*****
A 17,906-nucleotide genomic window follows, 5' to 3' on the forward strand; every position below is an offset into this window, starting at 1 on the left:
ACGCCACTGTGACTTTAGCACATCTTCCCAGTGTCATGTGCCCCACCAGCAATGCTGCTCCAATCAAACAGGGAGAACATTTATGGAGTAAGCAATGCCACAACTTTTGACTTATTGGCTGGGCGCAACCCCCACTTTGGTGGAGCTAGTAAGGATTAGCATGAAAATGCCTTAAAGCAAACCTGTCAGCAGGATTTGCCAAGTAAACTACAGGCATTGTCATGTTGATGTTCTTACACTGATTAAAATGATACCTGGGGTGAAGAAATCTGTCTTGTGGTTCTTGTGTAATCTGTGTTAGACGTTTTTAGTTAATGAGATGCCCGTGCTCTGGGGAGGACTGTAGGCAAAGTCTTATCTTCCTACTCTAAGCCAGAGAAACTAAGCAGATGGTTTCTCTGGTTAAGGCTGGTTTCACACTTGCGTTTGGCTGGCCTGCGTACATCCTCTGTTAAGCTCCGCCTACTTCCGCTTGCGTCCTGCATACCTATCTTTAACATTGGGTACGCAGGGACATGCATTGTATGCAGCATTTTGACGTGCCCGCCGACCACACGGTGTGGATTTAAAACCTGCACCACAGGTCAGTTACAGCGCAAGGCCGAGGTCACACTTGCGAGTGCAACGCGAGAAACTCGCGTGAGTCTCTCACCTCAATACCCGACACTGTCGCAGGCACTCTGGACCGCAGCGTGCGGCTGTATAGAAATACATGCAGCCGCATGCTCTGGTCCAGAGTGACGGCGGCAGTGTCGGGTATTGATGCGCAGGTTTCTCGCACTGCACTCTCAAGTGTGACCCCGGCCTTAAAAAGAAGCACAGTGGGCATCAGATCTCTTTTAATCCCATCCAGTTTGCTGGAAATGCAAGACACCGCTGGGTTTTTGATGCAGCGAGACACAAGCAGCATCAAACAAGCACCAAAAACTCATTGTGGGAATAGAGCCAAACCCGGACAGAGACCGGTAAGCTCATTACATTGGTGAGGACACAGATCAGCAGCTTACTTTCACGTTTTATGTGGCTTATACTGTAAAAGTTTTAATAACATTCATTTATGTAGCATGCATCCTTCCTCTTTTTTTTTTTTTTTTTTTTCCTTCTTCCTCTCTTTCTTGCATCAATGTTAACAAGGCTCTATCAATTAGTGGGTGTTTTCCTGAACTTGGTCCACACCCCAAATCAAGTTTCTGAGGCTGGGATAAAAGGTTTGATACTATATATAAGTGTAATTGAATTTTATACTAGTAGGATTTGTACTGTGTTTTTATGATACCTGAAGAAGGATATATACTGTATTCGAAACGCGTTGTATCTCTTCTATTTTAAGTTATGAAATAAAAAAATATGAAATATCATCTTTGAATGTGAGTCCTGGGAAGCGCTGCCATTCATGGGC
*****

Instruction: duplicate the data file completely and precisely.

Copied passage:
A 17,906-nucleotide genomic window follows, 5' to 3' on the forward strand; every position below is an offset into this window, starting at 1 on the left:
ACGCCACTGTGACTTTAGCACATCTTCCCAGTGTCATGTGCCCCACCAGCAATGCTGCTCCAATCAAACAGGGAGAACATTTATGGAGTAAGCAATGCCACAACTTTTGACTTATTGGCTGGGCGCAACCCCCACTTTGGTGGAGCTAGTAAGGATTAGCATGAAAATGCCTTAAAGCAAACCTGTCAGCAGGATTTGCCAAGTAAACTACAGGCATTGTCATGTTGATGTTCTTACACTGATTAAAATGATACCTGGGGTGAAGAAATCTGTCTTGTGGTTCTTGTGTAATCTGTGTTAGACGTTTTTAGTTAATGAGATGCCCGTGCTCTGGGGAGGACTGTAGGCAAAGTCTTATCTTCCTACTCTAAGCCAGAGAAACTAAGCAGATGGTTTCTCTGGTTAAGGCTGGTTTCACACTTGCGTTTGGCTGGCCTGCGTACATCCTCTGTTAAGCTCCGCCTACTTCCGCTTGCGTCCTGCATACCTATCTTTAACATTGGGTACGCAGGGACATGCATTGTATGCAGCATTTTGACGTGCCCGCCGACCACACGGTGTGGATTTAAAACCTGCACCACAGGTCAGTTACAGCGCAAGGCCGAGGTCACACTTGCGAGTGCAACGCGAGAAACTCGCGTGAGTCTCTCACCTCAATACCCGACACTGTCGCAGGCACTCTGGACCGCAGCGTGCGGCTGTATAGAAATACATGCAGCCGCATGCTCTGGTCCAGAGTGACGGCGGCAGTGTCGGGTATTGATGCGCAGGTTTCTCGCACTGCACTCTCAAGTGTGACCCCGGCCTTAAAAAGAAGCACAGTGGGCATCAGATCTCTTTTAATCCCATCCAGTTTGCTGGAAATGCAAGACACCGCTGGGTTTTTGATGCAGCGAGACACAAGCAGCATCAAACAAGCACCAAAAACTCATTGTGGGAATAGAGCCAAACCCGGACAGAGACCGGTAAGCTCATTACATTGGTGAGGACACAGATCAGCAGCTTACTTTCACGTTTTATGTGGCTTATACTGTAAAAGTTTTAATAACATTCATTTATGTAGCATGCATCCTTCCTCTTTTTTTTTTTTTTTTTTTTCCTTCTTCCTCTCTTTCTTGCATCAATGTTAACAAGGCTCTATCAATTAGTGGGTGTTTTCCTGAACTTGGTCCACACCCCAAATCAAGTTTCTGAGGCTGGGATAAAAGGTTTGATACTATATATAAGTGTAATTGAATTTTATACTAGTAGGATTTGTACTGTGTTTTTATGATACCTGAAGAAGGATATATACTGTATTCGAAACGCGTTGTATCTCTTCTATTTTAAGTTATGAAATAAAAAAATATGAAATATCATCTTTGAATGTGAGTCCTGGGAAGCGCTGCCATTCATGGGC